San Miguel Beer just rewrote basketball history by rallying from a 0-3 deficit and winning their best-of-7 Finals series against the utterly distraught and heartbroken Alaska Aces.
The Beermen, despite not having reigning BPC and MVP June Mar Fajardo for the series’s 1st 4 games, were able to win mainly because many other players stepped up. Most notable among these, of course, was Chris Ross, who eventually pocketed the Finals MVP plum. Along with him, guys like Marcio Lassiter, Alex Cabagnot, Gabby Espinas, Ronald Tubid, and even seldom-used center Yancy de Ocampo pitched in and occasionally starred for coach Leo Austria.
It was an achievement beyond words, a milestone that defined a conference and that will serve as a benchmark for the future not just of the league of the sport.
The path to the title, however, is littered with several what-could-have-beens, especially for a team like Alaska, which blew past the competition for the better part of this past conference till that fateful Game 4.
Among those what-could-have-beens by the wayside are 5 guys we “missed” in these Finals, or guys who played well below expectations.
1. RJ Jazul
Jazul was an inconsistent commodity for the Aces in the Finals. Expectations were high for him after he led Alaska in scoring in the semifinals, but he was checked by SMB in the titular series. He couldn’t get his usual rhythm, and he was hardly a factor in most of the contests.
Jazul Semis vs GLO: 13.2ppg, 5.0rpg, 2.6apg, 1.0spg, 2.4 triples per game, 40.0 3pt%, 95.2 FT%
Jazul Finals vs SMB: 7.0ppg, 2.1rpg, 2.3apg, 0.7 triples per game, 15.2 3pt%
2. Dondon Hontiveros
Hontiveros was pretty solid for Alaska early in this series, putting up two double-digit scoring games (Games 2 & 4), but he mysteriously faded in Games 5-7, scoring a grand total of 9 points on 3/18 FG shooting.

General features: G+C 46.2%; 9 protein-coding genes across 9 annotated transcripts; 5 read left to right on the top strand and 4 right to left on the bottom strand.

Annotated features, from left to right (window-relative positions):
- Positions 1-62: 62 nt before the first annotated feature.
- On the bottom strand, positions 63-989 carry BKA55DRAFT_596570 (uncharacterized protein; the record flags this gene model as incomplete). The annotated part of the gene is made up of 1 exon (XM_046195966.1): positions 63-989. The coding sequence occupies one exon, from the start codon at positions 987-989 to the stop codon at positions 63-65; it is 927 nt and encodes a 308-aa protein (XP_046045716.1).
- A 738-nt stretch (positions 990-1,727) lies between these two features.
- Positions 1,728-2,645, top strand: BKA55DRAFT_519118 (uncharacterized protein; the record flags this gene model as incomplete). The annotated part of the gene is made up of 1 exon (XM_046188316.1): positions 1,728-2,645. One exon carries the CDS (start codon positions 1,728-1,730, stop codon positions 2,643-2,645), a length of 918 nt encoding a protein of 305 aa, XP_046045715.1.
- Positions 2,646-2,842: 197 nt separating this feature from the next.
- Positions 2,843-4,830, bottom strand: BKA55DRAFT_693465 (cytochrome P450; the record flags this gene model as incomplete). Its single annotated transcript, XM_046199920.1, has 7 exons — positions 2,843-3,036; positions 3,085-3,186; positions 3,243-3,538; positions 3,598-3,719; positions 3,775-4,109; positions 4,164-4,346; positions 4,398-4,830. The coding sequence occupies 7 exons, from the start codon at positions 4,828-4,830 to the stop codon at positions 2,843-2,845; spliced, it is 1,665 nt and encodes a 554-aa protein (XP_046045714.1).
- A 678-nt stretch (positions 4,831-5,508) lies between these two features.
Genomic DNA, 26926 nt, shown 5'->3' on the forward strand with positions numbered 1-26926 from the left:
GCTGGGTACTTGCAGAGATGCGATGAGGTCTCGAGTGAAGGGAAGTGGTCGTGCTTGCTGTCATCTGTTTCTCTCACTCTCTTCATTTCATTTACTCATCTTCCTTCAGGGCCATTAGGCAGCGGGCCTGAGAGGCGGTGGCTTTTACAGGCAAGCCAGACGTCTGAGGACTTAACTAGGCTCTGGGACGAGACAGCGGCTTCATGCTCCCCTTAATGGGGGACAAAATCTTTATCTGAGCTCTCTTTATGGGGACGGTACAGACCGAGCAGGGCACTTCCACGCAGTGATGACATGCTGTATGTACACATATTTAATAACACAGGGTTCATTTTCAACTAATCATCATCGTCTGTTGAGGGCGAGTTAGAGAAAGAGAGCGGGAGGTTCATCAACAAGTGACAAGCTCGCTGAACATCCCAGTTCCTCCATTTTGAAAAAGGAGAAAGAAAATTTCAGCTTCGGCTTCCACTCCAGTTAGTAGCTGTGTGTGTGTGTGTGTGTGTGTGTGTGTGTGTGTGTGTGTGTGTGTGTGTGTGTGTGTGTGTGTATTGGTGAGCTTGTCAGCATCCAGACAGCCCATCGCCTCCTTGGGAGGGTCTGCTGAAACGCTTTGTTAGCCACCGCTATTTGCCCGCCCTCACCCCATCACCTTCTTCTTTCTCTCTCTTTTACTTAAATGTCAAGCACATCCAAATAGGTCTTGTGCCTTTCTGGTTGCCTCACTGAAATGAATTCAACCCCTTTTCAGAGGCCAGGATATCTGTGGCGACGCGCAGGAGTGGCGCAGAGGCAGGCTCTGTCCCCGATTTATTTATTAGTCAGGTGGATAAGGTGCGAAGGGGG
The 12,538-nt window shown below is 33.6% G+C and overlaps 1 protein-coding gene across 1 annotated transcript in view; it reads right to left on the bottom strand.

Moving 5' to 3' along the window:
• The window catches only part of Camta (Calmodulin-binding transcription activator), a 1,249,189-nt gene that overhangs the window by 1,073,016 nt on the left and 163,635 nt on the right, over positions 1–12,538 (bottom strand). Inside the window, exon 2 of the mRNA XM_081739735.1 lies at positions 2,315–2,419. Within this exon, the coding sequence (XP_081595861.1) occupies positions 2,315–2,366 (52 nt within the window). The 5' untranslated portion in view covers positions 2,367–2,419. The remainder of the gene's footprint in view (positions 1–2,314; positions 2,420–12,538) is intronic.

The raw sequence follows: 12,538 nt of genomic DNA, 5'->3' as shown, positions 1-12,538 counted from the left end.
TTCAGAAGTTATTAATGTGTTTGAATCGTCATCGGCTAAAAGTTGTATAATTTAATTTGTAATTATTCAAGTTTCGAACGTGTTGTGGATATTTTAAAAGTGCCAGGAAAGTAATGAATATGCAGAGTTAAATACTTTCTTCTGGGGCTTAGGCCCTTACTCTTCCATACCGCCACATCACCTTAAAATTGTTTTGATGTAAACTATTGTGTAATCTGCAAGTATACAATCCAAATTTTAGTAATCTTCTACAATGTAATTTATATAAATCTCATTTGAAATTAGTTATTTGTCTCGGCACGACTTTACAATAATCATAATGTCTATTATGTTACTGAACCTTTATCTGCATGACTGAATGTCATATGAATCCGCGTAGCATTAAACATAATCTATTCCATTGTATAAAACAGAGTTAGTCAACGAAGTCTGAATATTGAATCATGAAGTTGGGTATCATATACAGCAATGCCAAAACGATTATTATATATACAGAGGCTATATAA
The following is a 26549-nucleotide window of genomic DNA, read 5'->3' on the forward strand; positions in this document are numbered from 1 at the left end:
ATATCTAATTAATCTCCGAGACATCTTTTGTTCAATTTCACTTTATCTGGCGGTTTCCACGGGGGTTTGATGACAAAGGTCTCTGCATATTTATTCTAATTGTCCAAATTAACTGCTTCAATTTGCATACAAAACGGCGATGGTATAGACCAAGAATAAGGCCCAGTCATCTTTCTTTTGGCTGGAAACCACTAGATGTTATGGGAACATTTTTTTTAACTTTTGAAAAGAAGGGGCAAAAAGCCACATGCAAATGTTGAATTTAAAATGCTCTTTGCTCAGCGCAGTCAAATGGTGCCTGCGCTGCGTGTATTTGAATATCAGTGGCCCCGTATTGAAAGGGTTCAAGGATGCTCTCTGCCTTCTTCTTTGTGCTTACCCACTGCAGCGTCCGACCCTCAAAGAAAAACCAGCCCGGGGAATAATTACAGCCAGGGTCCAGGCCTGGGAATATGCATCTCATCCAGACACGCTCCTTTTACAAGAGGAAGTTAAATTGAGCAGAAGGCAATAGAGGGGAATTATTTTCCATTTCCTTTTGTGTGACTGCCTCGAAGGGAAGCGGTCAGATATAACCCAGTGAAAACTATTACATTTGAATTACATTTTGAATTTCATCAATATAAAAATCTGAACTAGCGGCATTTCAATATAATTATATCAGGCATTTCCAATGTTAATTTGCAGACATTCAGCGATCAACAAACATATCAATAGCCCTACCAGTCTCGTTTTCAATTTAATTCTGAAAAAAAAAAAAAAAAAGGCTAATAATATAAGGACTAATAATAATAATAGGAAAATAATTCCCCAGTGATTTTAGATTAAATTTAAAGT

The former Beerman just couldn’t really get any rhythm going offensively, and he couldn’t come up with even 1 steal in the last 3 games after averaging 1 swipe per contest in Games 1-4.
Hontiveros Games 1-4: 7.8ppg, 3.0rpg, 1.8apg, 1.0spg, 1.3 triples per game
Hontiveros Games 5-7: 3.0ppg, 1.0rpg, 1.0 triple per game
3. JV Casio
Apart from Jazul and Hontiveros, though, the most conspicuous “absence” was from former Gilas playmaker JV Casio.
The former Green Archer was solid as Alaska’s main floor general in the elims and semis, but he was really up-and-down in the Finals. He did pick up his scoring in Games 6-7, but that was too late since the Beermen already had overwhelming momentum on their side.
I actually think that if there’s anyone on Alaska that may get shipped out, Casio may be near the top of the list.
Casio elims & semis: 9.7ppg, 2.8rpg, 3.1apg, 1.5 triples per game, 36.9 3pt%, 41.4 FG%, 2.8 fouls per game
Casio Finals: 7.0ppg, 2.9rpg, 2.0apg, 1.6 triples per game, 36.7 3pt%, 3.7 fouls per game, 35.6 FG%
4. Chris Lutz
Lutz has always been a marginal contributor for SMB this season, but his role got even more diminished in the Finals, where Marcio Lassiter and Ronald Tubid got bulk of the minutes at the wing positions.
He is, in my opinion, the biggest casualty due to SMB’s depth. He’s too good to be putting up the numbers he is, so I’m honestly hoping he gets moved to a team that can maximize his skill-set.
Lutz last season: 7.6ppg, 2.8rpg, 2.4apg, 81.7 FT%, 26.2mpg
Lutz this season: 4.8ppg, 2.0rpg, 1.5apg, 41.7 FT%
5. Ryan Araña
The former DLSU and ROS spitfire had only 1 good game in the Finals, and then he was little more than a trinket for the Beermen in the other contests.
Like Lutz, Araña got buried on the bench, and his utility was further diminished as the stakes got higher.
In fact, he totaled just 13 minutes in Games 4-7, and he didn’t even play in Game 7.
Araña Games 1-3: 5.0ppg, 1.3rpg, 50.0 FG%
Araña Games 4-7 totals: 1pt, 1reb, 0/1 FGs. — By Enzo Flojo